Morocco Travel Guide
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You’ve Never Heard of This Undiscovered Road Trip, But After You Read This You’ll Be Dying to Go

Did you know that Morocco is full of tranquil beaches, craggy mountains, ancient kasbahs, and traditional Berber communities?

If you want to see the real Morocco, pack your sunnies and your swimsuit and head south along the highway. From Marrakech or Casablanca, drive southwest to Agadir and follow the coast, stopping to soak up deserted beaches, explore caves, paraglide off mountains, or snap photos of ornate mosques–whatever you do, it’s yours to do (mostly) on your own. Rent an RV–this is camper country–or a regular car (or even a scooter!) and ready your defensive driving skills. Morocco is a land of interpretive right-of-ways and roundabouts, so no Sunday driving in the cities. Zigzag Camper does a lot of the work for you, or AutoEurope is a reputable rental company. Make sure you plan ahead–English is not widely spoken and paperwork can often be finalized in French.

Up for the adventure but less enthused about the planning? Intrepid Travel, a small group adventure company, offers a brilliant spin on the route. Not only do they offer carbon-neutral trips to underrepresented locations, they hire local guides to host small groups–a huge advantage if you don’t speak Arabic. There’s no skimping on the classic highlights and plenty of time to adventure on your own. It’s like doing your own thing but with a safety net and no stress about planning.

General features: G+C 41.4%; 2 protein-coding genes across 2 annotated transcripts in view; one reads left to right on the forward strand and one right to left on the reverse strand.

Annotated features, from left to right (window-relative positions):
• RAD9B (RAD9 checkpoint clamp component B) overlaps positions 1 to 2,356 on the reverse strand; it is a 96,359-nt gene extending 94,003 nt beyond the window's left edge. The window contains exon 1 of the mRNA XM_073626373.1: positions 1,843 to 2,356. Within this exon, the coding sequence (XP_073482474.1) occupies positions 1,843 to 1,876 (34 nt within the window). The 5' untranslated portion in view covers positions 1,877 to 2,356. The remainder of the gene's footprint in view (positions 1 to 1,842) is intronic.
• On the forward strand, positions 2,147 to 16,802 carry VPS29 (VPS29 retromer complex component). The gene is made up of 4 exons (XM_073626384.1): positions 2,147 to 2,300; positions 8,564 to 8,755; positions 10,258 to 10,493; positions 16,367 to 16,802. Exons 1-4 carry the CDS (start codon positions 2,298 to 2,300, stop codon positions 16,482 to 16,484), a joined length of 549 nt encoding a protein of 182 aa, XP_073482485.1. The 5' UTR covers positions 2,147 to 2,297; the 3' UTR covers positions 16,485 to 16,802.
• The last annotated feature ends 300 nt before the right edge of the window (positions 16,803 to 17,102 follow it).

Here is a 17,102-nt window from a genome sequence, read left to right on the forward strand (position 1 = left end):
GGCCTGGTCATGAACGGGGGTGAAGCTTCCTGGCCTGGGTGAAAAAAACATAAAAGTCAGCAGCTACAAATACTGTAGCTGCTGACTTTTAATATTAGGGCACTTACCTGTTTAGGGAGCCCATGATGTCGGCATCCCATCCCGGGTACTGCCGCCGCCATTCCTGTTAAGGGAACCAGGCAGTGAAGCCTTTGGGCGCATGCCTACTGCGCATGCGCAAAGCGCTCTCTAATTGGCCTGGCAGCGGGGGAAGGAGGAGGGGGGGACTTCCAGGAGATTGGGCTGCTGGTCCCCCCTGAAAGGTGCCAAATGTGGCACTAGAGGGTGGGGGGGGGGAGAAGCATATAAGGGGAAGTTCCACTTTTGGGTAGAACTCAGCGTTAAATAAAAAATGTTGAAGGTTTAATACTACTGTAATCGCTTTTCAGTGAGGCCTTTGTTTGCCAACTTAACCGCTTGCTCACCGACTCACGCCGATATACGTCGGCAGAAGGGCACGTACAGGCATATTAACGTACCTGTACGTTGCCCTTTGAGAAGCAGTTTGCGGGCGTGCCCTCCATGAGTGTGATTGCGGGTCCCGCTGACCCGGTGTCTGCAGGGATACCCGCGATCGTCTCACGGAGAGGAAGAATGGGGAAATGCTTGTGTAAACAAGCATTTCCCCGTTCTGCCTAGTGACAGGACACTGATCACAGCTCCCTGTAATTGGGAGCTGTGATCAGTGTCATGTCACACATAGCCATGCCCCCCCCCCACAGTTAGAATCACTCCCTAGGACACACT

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Day 1

WHERE: Marrakech

Fuel up and head out–once you’ve seen your share of the souks and the spas, it’s time to hit the road. It’s no more than a three-day drive along the coast to Guelmim, and you can easily spread out that time with lazy beach hangs, long afternoons in the surf and sun, and beautiful morning hikes through the Anti-Atlas mountains. Activities to consider along the way: surfing, paragliding, spelunking, cliff jumping, scooter riding, and hiking. Plan to photograph shepherds with goats and sheep, argan trees, an abundance of cacti and agave, natural rock arches, west coast sunsets, and mosques. You’ll find Arabic, French, some English, and surprisingly, Spanish speakers across this land.